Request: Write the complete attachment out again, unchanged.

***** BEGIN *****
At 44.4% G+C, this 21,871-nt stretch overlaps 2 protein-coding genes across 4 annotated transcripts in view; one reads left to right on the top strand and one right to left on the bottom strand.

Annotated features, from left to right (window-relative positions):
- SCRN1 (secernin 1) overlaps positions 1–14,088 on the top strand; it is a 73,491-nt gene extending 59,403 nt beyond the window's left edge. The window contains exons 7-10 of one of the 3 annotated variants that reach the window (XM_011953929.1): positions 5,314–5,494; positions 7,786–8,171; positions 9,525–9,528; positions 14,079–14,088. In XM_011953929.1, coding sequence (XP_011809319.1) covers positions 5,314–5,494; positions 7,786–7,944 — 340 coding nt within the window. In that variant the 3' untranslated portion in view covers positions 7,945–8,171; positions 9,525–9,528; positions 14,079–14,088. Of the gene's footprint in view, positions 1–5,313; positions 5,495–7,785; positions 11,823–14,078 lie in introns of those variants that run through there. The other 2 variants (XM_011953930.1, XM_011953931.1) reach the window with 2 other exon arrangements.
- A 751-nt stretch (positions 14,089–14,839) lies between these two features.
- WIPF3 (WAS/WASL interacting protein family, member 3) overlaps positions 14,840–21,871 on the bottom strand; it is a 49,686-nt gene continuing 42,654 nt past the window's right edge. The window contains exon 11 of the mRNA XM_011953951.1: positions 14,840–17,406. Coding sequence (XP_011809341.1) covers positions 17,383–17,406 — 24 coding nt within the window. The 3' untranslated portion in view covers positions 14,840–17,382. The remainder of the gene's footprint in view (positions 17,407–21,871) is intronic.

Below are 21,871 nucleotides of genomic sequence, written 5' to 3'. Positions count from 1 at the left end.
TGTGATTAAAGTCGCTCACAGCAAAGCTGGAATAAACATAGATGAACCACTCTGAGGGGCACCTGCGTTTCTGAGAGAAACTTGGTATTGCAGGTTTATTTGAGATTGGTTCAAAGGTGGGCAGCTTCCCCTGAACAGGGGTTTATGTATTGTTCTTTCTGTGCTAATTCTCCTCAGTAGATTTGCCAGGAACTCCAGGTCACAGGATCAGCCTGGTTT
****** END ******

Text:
At 44.4% G+C, this 21,871-nt stretch overlaps 2 protein-coding genes across 4 annotated transcripts in view; one reads left to right on the top strand and one right to left on the bottom strand.

Annotated features, from left to right (window-relative positions):
- SCRN1 (secernin 1) overlaps positions 1–14,088 on the top strand; it is a 73,491-nt gene extending 59,403 nt beyond the window's left edge. The window contains exons 7-10 of one of the 3 annotated variants that reach the window (XM_011953929.1): positions 5,314–5,494; positions 7,786–8,171; positions 9,525–9,528; positions 14,079–14,088. In XM_011953929.1, coding sequence (XP_011809319.1) covers positions 5,314–5,494; positions 7,786–7,944 — 340 coding nt within the window. In that variant the 3' untranslated portion in view covers positions 7,945–8,171; positions 9,525–9,528; positions 14,079–14,088. Of the gene's footprint in view, positions 1–5,313; positions 5,495–7,785; positions 11,823–14,078 lie in introns of those variants that run through there. The other 2 variants (XM_011953930.1, XM_011953931.1) reach the window with 2 other exon arrangements.
- A 751-nt stretch (positions 14,089–14,839) lies between these two features.
- WIPF3 (WAS/WASL interacting protein family, member 3) overlaps positions 14,840–21,871 on the bottom strand; it is a 49,686-nt gene continuing 42,654 nt past the window's right edge. The window contains exon 11 of the mRNA XM_011953951.1: positions 14,840–17,406. Coding sequence (XP_011809341.1) covers positions 17,383–17,406 — 24 coding nt within the window. The 3' untranslated portion in view covers positions 14,840–17,382. The remainder of the gene's footprint in view (positions 17,407–21,871) is intronic.

Below are 21,871 nucleotides of genomic sequence, written 5' to 3'. Positions count from 1 at the left end.
TGTGATTAAAGTCGCTCACAGCAAAGCTGGAATAAACATAGATGAACCACTCTGAGGGGCACCTGCGTTTCTGAGAGAAACTTGGTATTGCAGGTTTATTTGAGATTGGTTCAAAGGTGGGCAGCTTCCCCTGAACAGGGGTTTATGTATTGTTCTTTCTGTGCTAATTCTCCTCAGTAGATTTGCCAGGAACTCCAGGTCACAGGATCAGCCTGGTTT